I believe this was my wife’s favorite movie of 2009. I wouldn’t put it up quite that far, but it’s an enjoyable romantic comedy, clichés and all. Sandra Bullock and Ryan Reynolds make for a charming screen pair, however, I can’t say as I’m sure just why Reynolds fell in love with Bullock’s character. I laughed. I didn’t cry. Not even from laughing. But it made for an enjoyable Saturday evening with my wife.

The Big Picture (2000) **½
Directors/Writers: The Spierig Brothers
Starring: Robyn Moore, Michael Priest

The Spierig Brothers have risen pretty quickly in the Hollywood establishment, creating fairly unique visions of once typical fare with their feature films “Undead” and “Daybreakers”. Next they’ll be handling the reboot of “The Dark Crystal”. Their short film “The Big Picture” is presented on the Bluray version of “Daybreakers” and shows how they gained the attention of film investors with their original idea of a television that allows a woman to see her future. Although, the end of the film is a surprise that you don’t really see coming, it also seems an unnecessary trick to punctuate what is already an original film.

SPOILER WARNING! In fact, I’m quite disappointed in the use of CGI to show people getting hit by cars in movies in general. It never looks realistic, and often it seems the filmmakers are satisfied merely by the shock value involved, rather than being interested in having it realistically rendered. This makes a cheap joke out of something that should be very serious.

Daybreakers (2010) ***
Directors/Writers: The Spierig Brothers
Starring: Ethan Hawke, Claudia Karvan, Willem Dafoe, Michael Dorman, Sam Niell

It’s surprising to see a vampire movie with some brains behind it in this day and age of vampires being reduced to an expression of teen angst. But “Daybreakers” isn’t so much a vampire movie as it is a critique on the corporate and political climate in America today. As the lines blur daily between American big business and political practices, “Daybreakers” acts as a mirror to our current times with the classic sci-fi approach of showing us the “not too distant future” where a vampire virus has not only taken over most of the human race, but has created a vampire crisis where the world’s blood supply has become dangerously depleted. The vampires must race to find a blood substitute. Finding a cure is out of the question, since there’s no money in that. The production design reminded me of another Ethan Hawke sci-fi flick, “Gattaca”.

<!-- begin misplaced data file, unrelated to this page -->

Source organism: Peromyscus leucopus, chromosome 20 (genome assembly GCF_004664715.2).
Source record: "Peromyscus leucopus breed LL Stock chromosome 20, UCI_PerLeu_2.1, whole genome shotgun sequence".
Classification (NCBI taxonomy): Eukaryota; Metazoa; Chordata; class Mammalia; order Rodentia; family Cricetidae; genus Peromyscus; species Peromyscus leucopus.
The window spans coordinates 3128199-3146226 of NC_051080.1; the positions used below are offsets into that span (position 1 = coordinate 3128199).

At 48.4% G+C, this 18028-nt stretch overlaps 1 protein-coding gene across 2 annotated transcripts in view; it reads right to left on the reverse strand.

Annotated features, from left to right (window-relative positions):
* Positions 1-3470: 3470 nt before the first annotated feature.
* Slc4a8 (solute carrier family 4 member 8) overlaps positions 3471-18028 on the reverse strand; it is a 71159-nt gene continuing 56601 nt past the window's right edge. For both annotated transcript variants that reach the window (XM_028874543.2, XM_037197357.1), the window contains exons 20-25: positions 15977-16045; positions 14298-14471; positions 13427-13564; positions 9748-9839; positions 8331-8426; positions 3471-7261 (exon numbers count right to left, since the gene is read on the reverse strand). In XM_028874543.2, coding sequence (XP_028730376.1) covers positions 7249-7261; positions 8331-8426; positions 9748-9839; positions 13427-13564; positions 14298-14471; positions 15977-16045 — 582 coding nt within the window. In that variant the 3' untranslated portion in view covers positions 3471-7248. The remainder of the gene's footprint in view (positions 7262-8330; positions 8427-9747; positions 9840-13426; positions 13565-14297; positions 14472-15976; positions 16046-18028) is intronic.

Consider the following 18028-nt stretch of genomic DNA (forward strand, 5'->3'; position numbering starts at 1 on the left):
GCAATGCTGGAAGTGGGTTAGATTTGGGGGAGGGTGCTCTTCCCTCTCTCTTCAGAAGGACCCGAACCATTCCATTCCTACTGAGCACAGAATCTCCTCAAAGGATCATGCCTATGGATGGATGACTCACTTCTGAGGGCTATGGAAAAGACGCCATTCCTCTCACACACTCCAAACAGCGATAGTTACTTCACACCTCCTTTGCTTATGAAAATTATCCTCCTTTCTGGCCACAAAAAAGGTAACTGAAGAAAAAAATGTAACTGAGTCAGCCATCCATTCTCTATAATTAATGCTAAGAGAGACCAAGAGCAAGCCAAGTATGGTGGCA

The Maltese Falcon (1941) ***½
Director: John Huston
Writers: John Huston, Dashiell Hammett (novel)
Starring: Humphrey Bogart, Mary Astor, Gladys George, Peter Lorre, Sydney Greenstreet

There’s something pure about classic cinema. This most famous of film noirs is neat and clean in ways that film noir would never look today and often didn’t in the years immediately following “The Maltese Falcon”. But the clarity of storytelling found here helps to bring out some of the great aspects of this movie, most notably the harsh self-preservation displayed by Bogart’s Sam Spade. Even in today’s noir anti-heroes there’s often some attempt by the filmmakers to get the audience to empathize with him, but in this film you root for Spade with no such hooking by the filmmakers. Spade has no sympathy. It’s just that none of the other characters are up to any good, so by process of elimination, Spade is the audience’s man. That’s simplifying his character, but he is nothing like what we see as a worthy protagonist in most films today.

The Player (1992) ****
Director: Robert Altman
Writer: Michael Tolkin (also novel)
Starring: Tim Robbins, Greta Scacchi, Fred Ward, Whoopi Goldberg, Peter Gallagher, Brion James, Cynthia Stevenson, Vincent D’Onofrio, Dean Stockwell, Richard E. Grant, Sydney Pollack, Lyle Lovett

I’ve seen Robert Altman’s attack on Hollywood filmmaking many times, and I continue to find new things in it. There are all the cameo appearances by stars playing themselves, the biting racial and topical politics, all the fine background details of a movie studio lot, the ongoing references to Hollywood’s rich cinematic history, the incredible cast, the surprising comedy and even more shocking and subversive darkening themes. “The Player” is one of those movies you can watch over and over again, and it never gets old.

Monday, July 19, 2010

Predators / *** (R)

Royce: Adrien Brody
Isabelle: Alice Braga
Edwin: Topher Grace
Stans: Walton Goggins
Nikolai: Oleg Taktarov
Cuchillo: Danny Trejo
Hanzo: Louis Ozawa Changchien
Mombasa: Mahershalahashbaz Ali
Noland: Laurence Fishburne

20th Century Fox presents a film directed by Nimród Antal. Written by Alex Litvak & Michael Finch. Based on characters created by Jim Thomas & John Thomas. Running time: 106 min. Rated R (for strong creature violence and gore, and pervasive language).